224. Briefing Memorandum From the Assistant Secretary of State for African Affairs (Easum) to the Under Secretary of State (Sisco)1 2

U.S. Reaction to Sudanese Decision re Eight Palestinian Terrorists

I am attaching a paper which discusses the options available to us in dealing with President Nimeiri’s decision to release the Black September terrorists to the PLO. The paper is intended to provide a basis for your meeting with Ambassador Brewer, me and others at 3 P.M. this afternon. Following that meeting, we will refine the paper further in light of your comments.

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U.S.-Sudanese Relations Following Commutation of Sentences Of Khartoum Terrorists

The Problem:

How shall we react to the fact that President Nimeiri commuted to seven years the life sentences of the eight Palestine terrorists who killed U.S. Ambassador Noel, his Deputy Moore and Belgium Charge Eid and released them “to the PLO” for execution of the sentences.


President Nimeri’s decision is offensive in both form and substance. A reduction to seven years of the sentence for those convicted of the murder of President Nixon’s personal representative and his deputy is bad enough, but Nimeiri’s decision to turn the convicted men over to the PLO for execution of sentences is tantamount to outright release. Nimeiri’s decision violates assurances conveyed by his personal representative, Minister Abdullah to President Nixon in March, 1973 that the murderers would receive a just punishment. The speed with which the review process occurred and the Sudanese government’s failure to inform us in advance of the decision is particularly offensive.

The way in which we react to Nimeiri’s decision will directly affect not only our bilateral relations with Sudan but the credibility of U.S. policy on terrorism which was enunciated following the Munich Olympic murders. In deciding among the options available to us, we should also consider how they may affect our position in the Arab world, particularly our bilateral relations with Egypt and Saudi Arabia, which appear to have different, and opposing, views on this matter. The Administration’s handling of this problem also affect the morale of its Foreign Service personnel, especially those serving in posts exposed to terrorist threats. Finally, there is intense domestic interest in this matter reflected in editorial comment. Press, public and Congressional demands for strong U.S. action against Sudan have already begun.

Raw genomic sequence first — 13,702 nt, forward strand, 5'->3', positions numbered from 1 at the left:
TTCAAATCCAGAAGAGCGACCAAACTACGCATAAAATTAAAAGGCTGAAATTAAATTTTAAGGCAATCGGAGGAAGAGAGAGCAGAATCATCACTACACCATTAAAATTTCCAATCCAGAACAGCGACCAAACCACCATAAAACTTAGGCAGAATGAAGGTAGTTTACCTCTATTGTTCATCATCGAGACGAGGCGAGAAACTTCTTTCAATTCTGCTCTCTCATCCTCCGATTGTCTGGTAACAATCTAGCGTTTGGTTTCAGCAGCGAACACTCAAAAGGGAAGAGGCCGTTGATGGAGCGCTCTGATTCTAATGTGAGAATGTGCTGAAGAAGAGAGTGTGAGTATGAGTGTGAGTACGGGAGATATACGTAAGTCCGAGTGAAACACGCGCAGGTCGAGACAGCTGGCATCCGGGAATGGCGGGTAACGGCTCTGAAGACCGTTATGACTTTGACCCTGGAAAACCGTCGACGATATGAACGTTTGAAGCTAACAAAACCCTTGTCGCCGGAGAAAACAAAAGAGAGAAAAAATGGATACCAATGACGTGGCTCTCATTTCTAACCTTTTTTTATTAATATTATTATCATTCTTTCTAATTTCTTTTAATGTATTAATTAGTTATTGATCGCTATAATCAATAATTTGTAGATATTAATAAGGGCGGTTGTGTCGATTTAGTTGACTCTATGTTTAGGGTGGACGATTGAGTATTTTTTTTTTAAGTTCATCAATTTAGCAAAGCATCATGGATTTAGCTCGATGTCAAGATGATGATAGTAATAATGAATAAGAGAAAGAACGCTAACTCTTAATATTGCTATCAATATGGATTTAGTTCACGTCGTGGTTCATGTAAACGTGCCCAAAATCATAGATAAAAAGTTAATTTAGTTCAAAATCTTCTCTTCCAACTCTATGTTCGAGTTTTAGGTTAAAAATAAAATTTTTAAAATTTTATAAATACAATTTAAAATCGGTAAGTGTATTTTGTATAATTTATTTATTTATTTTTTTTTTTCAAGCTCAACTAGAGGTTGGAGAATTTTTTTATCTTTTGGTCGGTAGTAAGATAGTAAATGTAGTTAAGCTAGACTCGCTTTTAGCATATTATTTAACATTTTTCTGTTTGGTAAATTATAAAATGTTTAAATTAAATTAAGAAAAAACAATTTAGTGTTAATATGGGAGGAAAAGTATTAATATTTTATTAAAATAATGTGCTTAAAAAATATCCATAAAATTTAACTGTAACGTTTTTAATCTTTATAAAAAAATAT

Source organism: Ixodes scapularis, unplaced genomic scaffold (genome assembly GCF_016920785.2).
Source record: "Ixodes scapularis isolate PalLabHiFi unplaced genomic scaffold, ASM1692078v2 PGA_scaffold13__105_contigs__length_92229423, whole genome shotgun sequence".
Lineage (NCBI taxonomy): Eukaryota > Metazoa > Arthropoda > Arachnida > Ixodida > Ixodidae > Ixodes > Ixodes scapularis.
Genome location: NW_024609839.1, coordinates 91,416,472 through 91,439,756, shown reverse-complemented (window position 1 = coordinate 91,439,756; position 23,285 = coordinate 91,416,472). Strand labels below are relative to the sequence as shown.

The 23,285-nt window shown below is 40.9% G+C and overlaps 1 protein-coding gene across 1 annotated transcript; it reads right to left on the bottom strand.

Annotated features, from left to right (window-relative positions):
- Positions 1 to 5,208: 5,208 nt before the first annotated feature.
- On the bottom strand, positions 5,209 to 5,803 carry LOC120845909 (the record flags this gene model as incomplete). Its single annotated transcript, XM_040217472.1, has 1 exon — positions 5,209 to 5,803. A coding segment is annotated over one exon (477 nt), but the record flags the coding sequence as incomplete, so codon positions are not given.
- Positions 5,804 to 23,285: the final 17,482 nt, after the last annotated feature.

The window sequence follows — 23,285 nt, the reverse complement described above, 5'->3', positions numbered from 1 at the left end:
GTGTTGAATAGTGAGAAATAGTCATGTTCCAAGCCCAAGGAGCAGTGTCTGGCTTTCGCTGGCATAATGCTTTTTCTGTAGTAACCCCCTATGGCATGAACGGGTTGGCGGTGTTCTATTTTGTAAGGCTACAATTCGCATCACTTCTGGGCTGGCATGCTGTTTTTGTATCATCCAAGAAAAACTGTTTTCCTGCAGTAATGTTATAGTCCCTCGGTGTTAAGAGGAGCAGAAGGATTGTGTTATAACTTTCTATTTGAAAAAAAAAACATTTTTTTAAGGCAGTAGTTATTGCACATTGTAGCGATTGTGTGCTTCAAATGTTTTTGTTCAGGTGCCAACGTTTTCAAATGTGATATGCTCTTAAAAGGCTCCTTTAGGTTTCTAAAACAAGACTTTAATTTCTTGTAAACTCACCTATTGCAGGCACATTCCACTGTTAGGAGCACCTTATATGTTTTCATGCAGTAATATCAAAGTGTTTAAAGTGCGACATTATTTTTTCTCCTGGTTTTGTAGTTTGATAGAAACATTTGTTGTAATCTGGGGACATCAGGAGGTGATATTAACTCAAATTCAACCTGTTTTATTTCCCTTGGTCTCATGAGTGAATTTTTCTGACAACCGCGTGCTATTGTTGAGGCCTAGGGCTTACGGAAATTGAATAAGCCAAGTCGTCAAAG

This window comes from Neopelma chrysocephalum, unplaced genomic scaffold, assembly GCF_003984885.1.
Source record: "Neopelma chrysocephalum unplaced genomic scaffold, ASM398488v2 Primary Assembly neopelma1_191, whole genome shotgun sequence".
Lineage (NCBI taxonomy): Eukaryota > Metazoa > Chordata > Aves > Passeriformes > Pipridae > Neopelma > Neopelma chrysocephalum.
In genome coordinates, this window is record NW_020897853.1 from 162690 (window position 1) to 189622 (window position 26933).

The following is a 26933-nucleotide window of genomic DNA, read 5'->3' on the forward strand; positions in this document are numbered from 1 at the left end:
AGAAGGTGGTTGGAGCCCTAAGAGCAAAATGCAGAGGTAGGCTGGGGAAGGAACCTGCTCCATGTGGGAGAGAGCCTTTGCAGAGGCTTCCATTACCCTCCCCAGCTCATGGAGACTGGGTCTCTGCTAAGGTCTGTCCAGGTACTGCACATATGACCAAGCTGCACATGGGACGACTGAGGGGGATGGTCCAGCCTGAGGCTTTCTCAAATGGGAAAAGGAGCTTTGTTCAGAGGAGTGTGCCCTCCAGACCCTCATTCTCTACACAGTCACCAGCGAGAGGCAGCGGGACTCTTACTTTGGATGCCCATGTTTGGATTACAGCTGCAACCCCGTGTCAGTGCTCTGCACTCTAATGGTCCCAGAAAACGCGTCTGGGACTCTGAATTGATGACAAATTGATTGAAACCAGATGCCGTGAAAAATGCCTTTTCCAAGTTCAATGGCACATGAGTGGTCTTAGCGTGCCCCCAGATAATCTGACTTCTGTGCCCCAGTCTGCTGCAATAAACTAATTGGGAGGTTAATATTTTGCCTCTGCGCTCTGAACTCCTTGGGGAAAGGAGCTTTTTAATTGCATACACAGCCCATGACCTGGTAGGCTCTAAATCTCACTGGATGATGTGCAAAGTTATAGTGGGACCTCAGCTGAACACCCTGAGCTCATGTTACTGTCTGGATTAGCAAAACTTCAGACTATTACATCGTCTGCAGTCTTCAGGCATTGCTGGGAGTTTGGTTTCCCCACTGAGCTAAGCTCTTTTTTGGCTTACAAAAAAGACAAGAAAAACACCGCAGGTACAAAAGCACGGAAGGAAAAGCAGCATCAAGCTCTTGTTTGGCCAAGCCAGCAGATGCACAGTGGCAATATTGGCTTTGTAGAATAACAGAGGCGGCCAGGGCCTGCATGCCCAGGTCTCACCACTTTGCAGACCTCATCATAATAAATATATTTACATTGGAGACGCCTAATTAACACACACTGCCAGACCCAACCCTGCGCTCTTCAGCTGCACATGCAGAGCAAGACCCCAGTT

There are four broad options we can take with regard to U.S.-Sudanese relations, from each of which flows a series of practical decisions involving U.S. diplomatic representation, economic assistance and commercial activity. Each also involves considerations about the U.S. role in the Middle East. [Page 3] Our ability to invoke these options may be influenced by a Congressional prohibition against any further assistance to Sudan. If this does not happen the options open to us are: (1) temporary freeze, followed in due course as circumstances permit by a gradual resumption of normal relationships; (2) moderate cutback in ties; (3) severe cutback in ties over the forseeable future; (4) break in diplomatic relations.

The Options

1. Partial freeze, followed by quiet resumption of status quo in near future.

Under this option we would:

—retain Ambassador Brewer in the U.S. for several weeks.